And the last common trait was the solution. All of the companies did choose a data catalog to solve the need to bring data and analytics closer to the business users to gather that tribal knowledge, to simplify analytics and scale the solution across the organization. The data catalog also enabled the newcomer – the new person coming into the organization – to enter the analytics environment with little or no understanding of it and quickly be able to use it correctly. That’s a huge plus. And all users got the complete lineage of any data – even finding experts based on how often a specific data element is used in queries.

Claudia, you’ve really given us the need for why enterprises need a data catalog today, and the ROI and the benefits you’ve given us are just amazing. You know, I’d be remiss if before we conclude we didn’t talk about the BBBT, which is the Boulder BI Brain Trust. Could you give us a little background on the BBBT and how it’s going?

Claudia Imhoff: Sure – I’d be happy to. It is my pride and joy in the IT world. The Boulder BI Brain Trust (BBBT) is a consortium of independent analysts, consultants and experts with an interest in business intelligence, analytics and the advanced capabilities and innovations that support those initiatives. It was formed about 13 years ago. We now have 240 members representing 25 countries. We bring vendors to our members. That’s the main goal of the BBBT. What I have found in being an industry analyst is that a lot of people were ignored by vendors. If they weren’t famous enough or didn’t have a big enough name, they were ignored by vendors. They didn’t get the briefings. They didn’t get to see what was new. And I decided to create the BBBT to give those people – those independent analysts, consultants and experts – a voice that would bring the vendors to them and show how important it is to keep these critical members of the BI and analytics environment up to date on what technology is doing. So the vendors come in, and they give us about a three-hour deep dive, including a demo – we must have a demo – to tell us everything that we could possibly know about their technology. And it’s a two-way street. We ask a lot of questions.  We give them advice. They show us what they have. They answer our questions. I love the BBBT, and if anyone is interested, they can go to  www.bbbt.us and become a member or you can become a subscriber if you’re not an independent analyst, consultant or expert. Both are free – so I hope there is a lot of interest in becoming a member or a subscriber. Thanks for asking me Ron!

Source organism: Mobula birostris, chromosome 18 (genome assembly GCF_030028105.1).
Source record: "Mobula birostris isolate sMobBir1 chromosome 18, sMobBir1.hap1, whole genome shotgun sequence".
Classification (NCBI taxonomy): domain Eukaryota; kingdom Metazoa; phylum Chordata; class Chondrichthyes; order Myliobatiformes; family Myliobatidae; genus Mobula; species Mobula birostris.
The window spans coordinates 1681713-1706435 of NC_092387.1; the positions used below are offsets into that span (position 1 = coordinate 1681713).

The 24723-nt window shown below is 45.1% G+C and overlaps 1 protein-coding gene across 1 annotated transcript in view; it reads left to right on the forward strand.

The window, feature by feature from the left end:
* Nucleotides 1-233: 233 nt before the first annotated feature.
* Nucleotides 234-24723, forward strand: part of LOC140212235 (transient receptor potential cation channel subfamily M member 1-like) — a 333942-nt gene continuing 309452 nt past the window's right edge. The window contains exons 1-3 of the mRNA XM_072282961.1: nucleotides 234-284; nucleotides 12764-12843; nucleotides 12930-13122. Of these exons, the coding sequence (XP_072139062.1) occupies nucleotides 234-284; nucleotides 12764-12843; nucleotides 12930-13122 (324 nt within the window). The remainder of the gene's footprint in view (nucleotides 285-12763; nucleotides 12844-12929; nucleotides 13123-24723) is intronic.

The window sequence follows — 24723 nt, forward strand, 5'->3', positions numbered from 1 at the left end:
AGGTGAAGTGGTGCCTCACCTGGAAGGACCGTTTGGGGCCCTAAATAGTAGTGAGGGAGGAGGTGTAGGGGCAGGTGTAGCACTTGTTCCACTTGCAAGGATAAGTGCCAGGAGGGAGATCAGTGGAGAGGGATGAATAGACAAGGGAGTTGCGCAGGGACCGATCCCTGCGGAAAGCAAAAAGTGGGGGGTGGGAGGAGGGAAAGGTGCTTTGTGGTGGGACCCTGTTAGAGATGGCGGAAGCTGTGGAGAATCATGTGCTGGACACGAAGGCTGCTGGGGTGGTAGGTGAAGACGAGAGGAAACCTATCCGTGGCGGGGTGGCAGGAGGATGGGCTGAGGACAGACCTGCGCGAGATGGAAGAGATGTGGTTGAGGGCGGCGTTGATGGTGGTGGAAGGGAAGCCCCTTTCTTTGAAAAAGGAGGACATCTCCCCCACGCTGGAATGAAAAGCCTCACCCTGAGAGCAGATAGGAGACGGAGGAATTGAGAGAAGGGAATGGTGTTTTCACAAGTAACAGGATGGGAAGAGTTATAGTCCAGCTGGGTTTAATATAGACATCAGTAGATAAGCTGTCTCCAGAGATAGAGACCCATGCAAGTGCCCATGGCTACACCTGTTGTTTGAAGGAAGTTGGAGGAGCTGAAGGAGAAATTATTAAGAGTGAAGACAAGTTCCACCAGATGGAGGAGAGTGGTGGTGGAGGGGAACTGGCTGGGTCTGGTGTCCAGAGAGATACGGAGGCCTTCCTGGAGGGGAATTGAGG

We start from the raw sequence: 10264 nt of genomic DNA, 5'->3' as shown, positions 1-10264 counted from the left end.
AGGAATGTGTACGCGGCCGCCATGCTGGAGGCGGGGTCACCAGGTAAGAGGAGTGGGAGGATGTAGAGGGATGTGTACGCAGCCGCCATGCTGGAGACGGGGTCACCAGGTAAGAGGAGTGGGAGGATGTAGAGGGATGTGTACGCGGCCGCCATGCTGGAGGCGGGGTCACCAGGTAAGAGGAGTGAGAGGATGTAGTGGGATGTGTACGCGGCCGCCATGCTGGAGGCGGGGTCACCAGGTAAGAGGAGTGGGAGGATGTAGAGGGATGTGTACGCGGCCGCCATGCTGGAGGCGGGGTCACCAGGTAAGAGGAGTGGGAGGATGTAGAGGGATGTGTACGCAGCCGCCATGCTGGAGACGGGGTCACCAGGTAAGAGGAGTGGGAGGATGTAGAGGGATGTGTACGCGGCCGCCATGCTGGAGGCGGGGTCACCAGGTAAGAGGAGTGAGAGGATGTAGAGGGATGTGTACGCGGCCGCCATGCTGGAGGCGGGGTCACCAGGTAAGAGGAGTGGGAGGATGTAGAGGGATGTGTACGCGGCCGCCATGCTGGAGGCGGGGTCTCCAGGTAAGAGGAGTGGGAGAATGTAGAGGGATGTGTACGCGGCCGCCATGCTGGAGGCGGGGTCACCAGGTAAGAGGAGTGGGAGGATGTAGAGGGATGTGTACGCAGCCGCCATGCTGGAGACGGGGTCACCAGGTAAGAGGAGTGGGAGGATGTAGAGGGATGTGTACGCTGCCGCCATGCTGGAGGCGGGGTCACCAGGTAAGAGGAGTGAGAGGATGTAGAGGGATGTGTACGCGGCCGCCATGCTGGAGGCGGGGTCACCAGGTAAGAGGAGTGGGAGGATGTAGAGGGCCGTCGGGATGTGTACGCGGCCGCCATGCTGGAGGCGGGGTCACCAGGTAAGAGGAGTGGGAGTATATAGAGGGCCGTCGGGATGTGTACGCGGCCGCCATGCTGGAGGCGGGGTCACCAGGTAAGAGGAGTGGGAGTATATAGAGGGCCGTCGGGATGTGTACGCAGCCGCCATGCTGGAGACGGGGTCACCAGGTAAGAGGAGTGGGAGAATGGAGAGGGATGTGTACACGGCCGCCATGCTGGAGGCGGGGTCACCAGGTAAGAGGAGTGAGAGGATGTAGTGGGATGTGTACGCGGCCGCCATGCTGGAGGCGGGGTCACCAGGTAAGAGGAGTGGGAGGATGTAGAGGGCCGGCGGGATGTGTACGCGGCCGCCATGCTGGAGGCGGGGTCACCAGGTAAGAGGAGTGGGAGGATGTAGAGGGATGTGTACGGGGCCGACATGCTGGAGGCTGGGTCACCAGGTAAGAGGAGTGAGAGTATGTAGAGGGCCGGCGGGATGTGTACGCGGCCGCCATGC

Thank you so much, Claudia, for sharing your expertise with us today.

SOURCE: Data Catalogs: Connecting Data Across the Enterprise

  • Ron PowellRon Powell
    Ron is an independent analyst, consultant and editorial expert with extensive knowledge and experience in business intelligence, big data, analytics and data warehousing. Currently president of Powell Interactive Media, which specializes in consulting and podcast services, he is also Executive Producer of The World Transformed Fast Forward series. In 2004, Ron founded the BeyeNETWORK, which was acquired by Tech Target in 2010.  Prior to the founding of the BeyeNETWORK, Ron was cofounder, publisher and editorial director of DM Review (now Information Management). He maintains an expert channel and blog on the BeyeNETWORK and may be contacted by email at rpowell@powellinteractivemedia.com. 

    More articles and Ron's blog can be found in his BeyeNETWORK expert channel.